He wakes up on platform to station. Busy children playing. Daring each other. Bravado. Pretending to jump. Laughter. One slips. Paste. Regret. Tears. Recriminations. Youthful bragadoccio. He is weeping eyes wide on horror. He can do nothing. He can do nothing. He can do nothing. He is dying. He is dying. He is dying. He drifts off into sleep but is it sleep it may be sleep or something more permanent. There are children singing out of key. He is sleeping.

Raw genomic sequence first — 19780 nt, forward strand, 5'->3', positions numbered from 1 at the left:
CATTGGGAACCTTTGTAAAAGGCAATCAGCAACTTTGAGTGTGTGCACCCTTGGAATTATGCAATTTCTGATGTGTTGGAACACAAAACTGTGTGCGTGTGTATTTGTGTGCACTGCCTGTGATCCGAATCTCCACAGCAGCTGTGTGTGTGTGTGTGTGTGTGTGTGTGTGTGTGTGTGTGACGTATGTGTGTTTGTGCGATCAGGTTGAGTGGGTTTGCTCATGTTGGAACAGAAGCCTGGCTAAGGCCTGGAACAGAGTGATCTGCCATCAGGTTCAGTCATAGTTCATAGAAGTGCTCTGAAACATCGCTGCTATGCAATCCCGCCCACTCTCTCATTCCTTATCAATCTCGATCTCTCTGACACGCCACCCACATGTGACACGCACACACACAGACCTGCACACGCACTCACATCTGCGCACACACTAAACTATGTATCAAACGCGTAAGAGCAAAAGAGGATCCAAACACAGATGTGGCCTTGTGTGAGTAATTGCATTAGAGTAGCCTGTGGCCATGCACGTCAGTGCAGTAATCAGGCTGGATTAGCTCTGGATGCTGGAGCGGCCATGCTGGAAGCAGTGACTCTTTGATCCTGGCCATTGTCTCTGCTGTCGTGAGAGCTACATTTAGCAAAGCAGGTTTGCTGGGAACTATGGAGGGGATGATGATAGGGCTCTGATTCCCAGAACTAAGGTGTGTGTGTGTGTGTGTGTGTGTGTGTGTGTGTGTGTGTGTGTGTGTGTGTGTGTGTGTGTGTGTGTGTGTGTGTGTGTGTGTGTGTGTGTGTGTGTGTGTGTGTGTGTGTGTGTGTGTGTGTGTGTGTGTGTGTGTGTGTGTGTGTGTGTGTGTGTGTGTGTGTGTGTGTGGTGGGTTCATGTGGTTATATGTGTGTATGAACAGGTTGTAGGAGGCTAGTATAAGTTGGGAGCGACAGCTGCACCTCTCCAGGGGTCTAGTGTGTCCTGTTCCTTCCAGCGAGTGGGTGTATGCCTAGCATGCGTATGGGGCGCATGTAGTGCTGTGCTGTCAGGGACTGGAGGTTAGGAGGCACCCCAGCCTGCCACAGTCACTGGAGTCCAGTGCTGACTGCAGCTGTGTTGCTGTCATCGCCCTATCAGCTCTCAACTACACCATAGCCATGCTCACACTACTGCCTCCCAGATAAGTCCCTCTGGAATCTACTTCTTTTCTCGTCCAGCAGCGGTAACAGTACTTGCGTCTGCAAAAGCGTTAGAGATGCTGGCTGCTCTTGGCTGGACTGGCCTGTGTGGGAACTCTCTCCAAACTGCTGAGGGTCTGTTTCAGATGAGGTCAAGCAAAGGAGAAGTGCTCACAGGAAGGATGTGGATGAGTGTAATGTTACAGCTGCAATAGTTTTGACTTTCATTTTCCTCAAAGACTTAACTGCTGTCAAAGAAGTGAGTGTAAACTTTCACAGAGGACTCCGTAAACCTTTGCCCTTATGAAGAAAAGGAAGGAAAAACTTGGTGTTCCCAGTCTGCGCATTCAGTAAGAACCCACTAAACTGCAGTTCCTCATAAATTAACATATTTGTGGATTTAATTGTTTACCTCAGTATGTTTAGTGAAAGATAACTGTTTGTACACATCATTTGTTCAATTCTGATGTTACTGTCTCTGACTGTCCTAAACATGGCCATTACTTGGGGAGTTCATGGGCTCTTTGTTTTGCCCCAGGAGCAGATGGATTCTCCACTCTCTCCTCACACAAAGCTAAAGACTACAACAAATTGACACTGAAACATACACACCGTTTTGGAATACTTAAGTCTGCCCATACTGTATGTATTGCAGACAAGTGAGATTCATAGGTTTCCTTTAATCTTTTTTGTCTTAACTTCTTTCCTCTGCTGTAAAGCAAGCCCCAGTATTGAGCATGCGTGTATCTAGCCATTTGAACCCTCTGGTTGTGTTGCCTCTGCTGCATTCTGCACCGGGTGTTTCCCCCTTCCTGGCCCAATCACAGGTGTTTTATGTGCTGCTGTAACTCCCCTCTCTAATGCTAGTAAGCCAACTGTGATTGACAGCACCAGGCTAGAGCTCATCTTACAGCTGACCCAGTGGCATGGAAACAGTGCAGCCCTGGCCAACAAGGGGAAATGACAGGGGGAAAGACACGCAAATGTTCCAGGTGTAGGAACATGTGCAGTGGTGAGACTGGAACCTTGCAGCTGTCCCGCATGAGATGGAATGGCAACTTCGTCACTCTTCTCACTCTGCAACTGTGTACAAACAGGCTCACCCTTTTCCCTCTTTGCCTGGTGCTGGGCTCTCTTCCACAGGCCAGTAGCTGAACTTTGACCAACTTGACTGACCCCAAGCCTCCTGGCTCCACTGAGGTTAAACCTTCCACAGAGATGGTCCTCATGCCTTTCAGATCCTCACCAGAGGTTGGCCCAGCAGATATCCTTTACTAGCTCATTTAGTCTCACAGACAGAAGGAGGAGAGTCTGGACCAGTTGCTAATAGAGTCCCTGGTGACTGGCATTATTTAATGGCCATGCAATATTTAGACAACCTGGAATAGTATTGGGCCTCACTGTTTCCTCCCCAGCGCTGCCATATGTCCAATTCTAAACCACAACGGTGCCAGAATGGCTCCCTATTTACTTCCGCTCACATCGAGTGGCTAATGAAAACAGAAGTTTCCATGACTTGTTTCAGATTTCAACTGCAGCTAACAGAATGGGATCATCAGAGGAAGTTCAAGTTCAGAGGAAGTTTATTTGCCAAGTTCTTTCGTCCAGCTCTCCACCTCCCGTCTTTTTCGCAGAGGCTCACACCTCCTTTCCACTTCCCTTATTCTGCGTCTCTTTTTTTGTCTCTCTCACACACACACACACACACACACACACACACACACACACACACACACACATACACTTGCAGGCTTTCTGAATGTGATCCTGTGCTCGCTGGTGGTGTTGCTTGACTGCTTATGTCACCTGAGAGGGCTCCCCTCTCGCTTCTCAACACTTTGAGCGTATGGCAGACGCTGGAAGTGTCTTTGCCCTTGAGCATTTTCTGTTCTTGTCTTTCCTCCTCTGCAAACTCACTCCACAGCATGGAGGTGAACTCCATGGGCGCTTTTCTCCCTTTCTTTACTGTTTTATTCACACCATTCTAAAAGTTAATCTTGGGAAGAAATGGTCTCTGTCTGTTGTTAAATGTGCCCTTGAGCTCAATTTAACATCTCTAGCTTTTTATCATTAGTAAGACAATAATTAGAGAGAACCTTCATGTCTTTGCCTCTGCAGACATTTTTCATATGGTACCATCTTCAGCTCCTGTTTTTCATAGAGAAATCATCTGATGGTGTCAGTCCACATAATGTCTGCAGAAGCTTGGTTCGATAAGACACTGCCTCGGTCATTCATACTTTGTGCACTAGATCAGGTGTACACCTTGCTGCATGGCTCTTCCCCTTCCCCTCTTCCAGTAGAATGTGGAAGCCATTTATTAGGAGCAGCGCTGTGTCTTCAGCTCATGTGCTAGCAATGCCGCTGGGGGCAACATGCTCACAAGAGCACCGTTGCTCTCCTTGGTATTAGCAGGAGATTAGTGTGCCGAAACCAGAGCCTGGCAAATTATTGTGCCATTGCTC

He wakes up. There it is. There is the sun. Hanging in the sky again. There is cat vomit sat in a little pile – a little welcoming pile by the bookcase. The cat doesn’t point it out and it does not smell bad. It is dark and he nearly steps in it with his bare feet but he notices it just in time and he doesn’t step in it with his wet feet. He does not feel cold cat vomit rise up between his toes because he notices it in time. He writes he draws he drinks coffee he cuddles he breakfasts he lunches he naps. It is a fine Sunday nap that begins as fifteen minutes and stretches out into three and a half beautiful hours of nap. He wakes up. He runs on the spot for his health he is getting old he can feel his bones creak and his muscles tear and his body is tortured for an hour as his wii character runs round a little island and he watches Mad Men in preparation for the end of the show when it starts next week and he wonders why everyone is so upbeat about the show when it appears to be about the self destructive collapse of a middle age man with a terrible secret. Then he eats lovely food. Then he reads. They he talks and laughs. There are demons out in the desert. There are demons waiting and licking the air. They are waiting for the door to be opened but for now they will have to go hungry. There will be time enough for them later. He goes to sleep.